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The ice is melting and the forecast is for a gorgeous 67 degree day on Tuesday. Warm sunshine on a winter day is so motivating! Like my cats waiting at the door to be released out at the first ray of daylight, we gardeners wait impatiently to be back outside inspecting the height of our daffodils, the first new blooms on our hellebores or primrose, seeing what needs cleaning up or mulching, and planning where to add the next new plant.
Twice last week I was asked if it is OK to prune roses now. It is tempting to do it, but wait. Minor pruning to shape them up a bit is OK, but hold off on the major pruning until late February. Heavy pruning promotes new growth which could be frozen back and weaken the plant. Our last average frost date is April 15th so there is still a lot of winter left to go.
What can you prune now? Crepe myrtles, nandinas, fruit trees, raspberry & blackberry brambles, and conifers (tip prune only) to name a few. But honestly, if you have not been to my pruning class yet, WAIT to prune anything! Dates for my prerequisite Course #1 on Soils and Pruning are scheduled at the perfect time – when the coldest winter days are past, but new buds are not yet breaking. (There is still room in my March 4th and 5th classes. Please invite friends & get in touch if you want to attend. I will not be accepting new students after March 5th.)
Celebrate cold days inside reading through seed catalogs, and ordering your summer flower bulbs and asparagus plants. I like Territorial Seed Company’s catalog because it is an excellent reference manual for growing vegetables. I recommend ordering it whether you get their seed or not: http://www.territorialseed.com/catalog_request Pinetree Garden Seeds is my favorite for offering smaller packets of seed at a low price for the home gardener: https://www.superseeds.com/
If you love asparagus consider making room for it in your garden. It is the perfect perennial vegetable, producing for up to 20 years and with gorgeous vase-worthy ferny foliage all summer. Roots should always be mail ordered. Any that you find hanging on a store display rack will be dead. When roots are shipped to you they should be refrigerated or planted within 5 days of arrival in Mid-March, so now is the perfect time to prepare a new bed for them with lots of compost. The Jersey hybrids are good producers, and the purple variety (green when cooked) produce the fattest, nuttiest tasting stalks.
Here is another treat to share with you…my favorite Blogspot. Tom Rainer, “a landscape architect by profession and a gardener by obsession”, is also an exceptional writer. His perspectives on nature, gardens and design are moving and inspiring as he eloquently shows us why we are so moved by nature. http://landscapeofmeaning.blogspot.com/
Here is an excerpt from his Feb 6, 2012 post “Why We Plant”. I hope you enjoy it as much as I did. Ellen
Garden design magazines and blogs dedicate a lot of space to answering the questions “how” and “what” to plant. But in the last few weeks, I’ve become rather fascinated with the question: why do we design with plants? In many ways, planting design is one of the most frivolous, silly activities I can think of. That’s not to say it doesn’t matter. But it is certainly not necessary, like paychecks or vaccines or heart surgery. It is a pure extravagance, something we do for our own pleasure.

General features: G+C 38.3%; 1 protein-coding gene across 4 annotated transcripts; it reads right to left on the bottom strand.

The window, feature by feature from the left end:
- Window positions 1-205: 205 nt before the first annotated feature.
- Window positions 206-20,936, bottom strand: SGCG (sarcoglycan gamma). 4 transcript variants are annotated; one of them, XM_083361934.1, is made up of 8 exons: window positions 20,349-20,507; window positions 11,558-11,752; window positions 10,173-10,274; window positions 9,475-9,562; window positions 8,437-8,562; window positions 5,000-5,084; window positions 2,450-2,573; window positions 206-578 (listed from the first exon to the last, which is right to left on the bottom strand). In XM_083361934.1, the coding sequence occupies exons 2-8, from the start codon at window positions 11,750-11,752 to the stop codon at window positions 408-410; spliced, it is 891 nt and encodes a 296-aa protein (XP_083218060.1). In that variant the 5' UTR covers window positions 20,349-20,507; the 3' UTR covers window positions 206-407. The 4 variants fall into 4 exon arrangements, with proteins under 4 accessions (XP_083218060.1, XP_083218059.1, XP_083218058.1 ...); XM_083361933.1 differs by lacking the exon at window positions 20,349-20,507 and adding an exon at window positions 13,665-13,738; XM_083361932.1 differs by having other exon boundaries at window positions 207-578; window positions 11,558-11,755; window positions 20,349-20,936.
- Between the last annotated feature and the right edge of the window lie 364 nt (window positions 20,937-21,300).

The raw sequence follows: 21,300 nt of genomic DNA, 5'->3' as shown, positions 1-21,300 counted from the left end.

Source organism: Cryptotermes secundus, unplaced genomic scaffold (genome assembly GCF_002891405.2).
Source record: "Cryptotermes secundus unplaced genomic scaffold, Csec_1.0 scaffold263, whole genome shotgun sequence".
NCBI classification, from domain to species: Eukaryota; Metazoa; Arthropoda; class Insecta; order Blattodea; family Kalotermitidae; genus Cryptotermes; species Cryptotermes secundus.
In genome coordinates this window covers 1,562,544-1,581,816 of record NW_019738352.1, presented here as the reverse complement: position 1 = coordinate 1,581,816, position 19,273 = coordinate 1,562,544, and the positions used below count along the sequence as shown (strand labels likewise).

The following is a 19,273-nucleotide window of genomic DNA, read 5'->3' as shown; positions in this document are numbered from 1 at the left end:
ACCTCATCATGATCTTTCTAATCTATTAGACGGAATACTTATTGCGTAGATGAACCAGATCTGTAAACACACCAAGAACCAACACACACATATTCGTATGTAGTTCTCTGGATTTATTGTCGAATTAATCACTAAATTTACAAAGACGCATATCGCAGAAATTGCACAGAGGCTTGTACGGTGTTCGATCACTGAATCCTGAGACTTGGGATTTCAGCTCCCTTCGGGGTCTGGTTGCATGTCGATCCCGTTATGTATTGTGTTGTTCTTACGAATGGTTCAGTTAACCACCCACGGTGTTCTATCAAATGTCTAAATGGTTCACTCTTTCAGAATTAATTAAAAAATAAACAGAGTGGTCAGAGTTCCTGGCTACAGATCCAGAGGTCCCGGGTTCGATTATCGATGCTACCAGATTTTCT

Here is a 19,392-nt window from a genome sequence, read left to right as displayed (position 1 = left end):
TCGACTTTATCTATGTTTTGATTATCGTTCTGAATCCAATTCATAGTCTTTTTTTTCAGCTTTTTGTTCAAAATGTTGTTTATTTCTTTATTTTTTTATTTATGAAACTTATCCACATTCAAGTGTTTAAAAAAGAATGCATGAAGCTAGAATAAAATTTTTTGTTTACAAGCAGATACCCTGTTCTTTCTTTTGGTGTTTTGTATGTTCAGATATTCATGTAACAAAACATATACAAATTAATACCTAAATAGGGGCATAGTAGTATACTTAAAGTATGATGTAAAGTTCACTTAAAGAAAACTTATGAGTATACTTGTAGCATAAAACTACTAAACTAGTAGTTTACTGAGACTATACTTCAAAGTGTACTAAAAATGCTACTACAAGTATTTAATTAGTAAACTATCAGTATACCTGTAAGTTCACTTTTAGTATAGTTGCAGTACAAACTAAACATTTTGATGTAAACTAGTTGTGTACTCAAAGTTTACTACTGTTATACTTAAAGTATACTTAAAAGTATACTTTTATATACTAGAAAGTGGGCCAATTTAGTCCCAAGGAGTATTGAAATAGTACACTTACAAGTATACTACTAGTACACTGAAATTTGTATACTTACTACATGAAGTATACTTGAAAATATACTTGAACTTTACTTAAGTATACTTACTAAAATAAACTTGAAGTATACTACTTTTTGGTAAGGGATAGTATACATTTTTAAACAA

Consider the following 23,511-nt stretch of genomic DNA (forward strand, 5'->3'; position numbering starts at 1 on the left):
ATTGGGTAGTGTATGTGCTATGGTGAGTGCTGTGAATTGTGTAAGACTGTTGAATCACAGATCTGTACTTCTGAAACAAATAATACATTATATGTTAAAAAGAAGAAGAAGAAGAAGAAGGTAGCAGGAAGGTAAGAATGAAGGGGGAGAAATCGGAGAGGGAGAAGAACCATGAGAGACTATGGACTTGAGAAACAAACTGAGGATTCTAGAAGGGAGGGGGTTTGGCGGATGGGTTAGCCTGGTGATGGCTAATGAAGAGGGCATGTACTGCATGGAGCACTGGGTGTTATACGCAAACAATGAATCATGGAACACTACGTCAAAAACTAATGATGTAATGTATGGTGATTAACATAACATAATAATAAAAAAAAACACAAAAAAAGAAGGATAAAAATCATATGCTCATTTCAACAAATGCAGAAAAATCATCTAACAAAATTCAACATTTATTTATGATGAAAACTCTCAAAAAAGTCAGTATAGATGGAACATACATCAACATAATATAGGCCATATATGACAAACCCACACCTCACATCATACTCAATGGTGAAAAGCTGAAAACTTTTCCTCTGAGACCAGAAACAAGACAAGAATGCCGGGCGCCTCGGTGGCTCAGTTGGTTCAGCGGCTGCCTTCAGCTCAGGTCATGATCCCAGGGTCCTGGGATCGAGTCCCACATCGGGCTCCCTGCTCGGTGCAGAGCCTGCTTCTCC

We can survive without gardens, yes, but the question is, can we live without them? What I love about plants, in particular, is their ability to reveal the invisible world. The way a grass moves in the wind, or the way a seedhead glows when backlit by the setting sun. …. When garden design becomes another form of interior decorating, it loses its soul. No, what interests me is creating landscapes that are more alive than we are, but in a completely different way. When we enter into a landscape brimming with life and let that life enter into us, let it move through us, then we get a glimpse of the horizon we were created for.
How do we create these landscapes? First, we stop obsessing about prettiness. … Great planting design is nostalgic. By that, I mean that the goal of planting in gardens is to remind us of a larger moment in nature. When a moment in the garden is reminiscent of some larger landscape, when a group of plants makes you feel like walking through a meadow, or hiking through a dark forest, or entering into a woodland glade, then you have created an emotional experience. And that, to me, is the essential skill of planting design: to know how to arrange plants in ways that evokes our memory of nature.
I believe all of us have embedded in us a longing for nature … It is not that we have lost the capacity to read and see landscapes, but we are out of practice. And as a result, we are more desperate for it. Have you ever entered a garden or a landscape and felt a profound connection to it? It is almost like a moment of déjà vu. Part of us awakes for the first time—like the feeling of a phantom limb. We tap into a part of our being that remembers the way we are supposed to be in this world. For a brief moment, there is an opening within ourselves and we glimpse the shoreline of the limitless horizon within. The preacher in Ecclesiastes says, “God has set eternity in the hearts of men.” Sometimes we feel this as an epiphany, other times it comes in small waves. A subtle feeling of expansiveness surges through us.
This is why the goal of planting design is to make people see again, to make them remember. We arrange plants in ways that will enable people to have an experience of the ephemeral. It is not the plants themselves as objects that have power. But it is their patterns—particularly archetypal patterns—and that can become animated as light and life pass through it.
We do not create beauty. But we can create thresholds through which people enter and have an experience of beauty.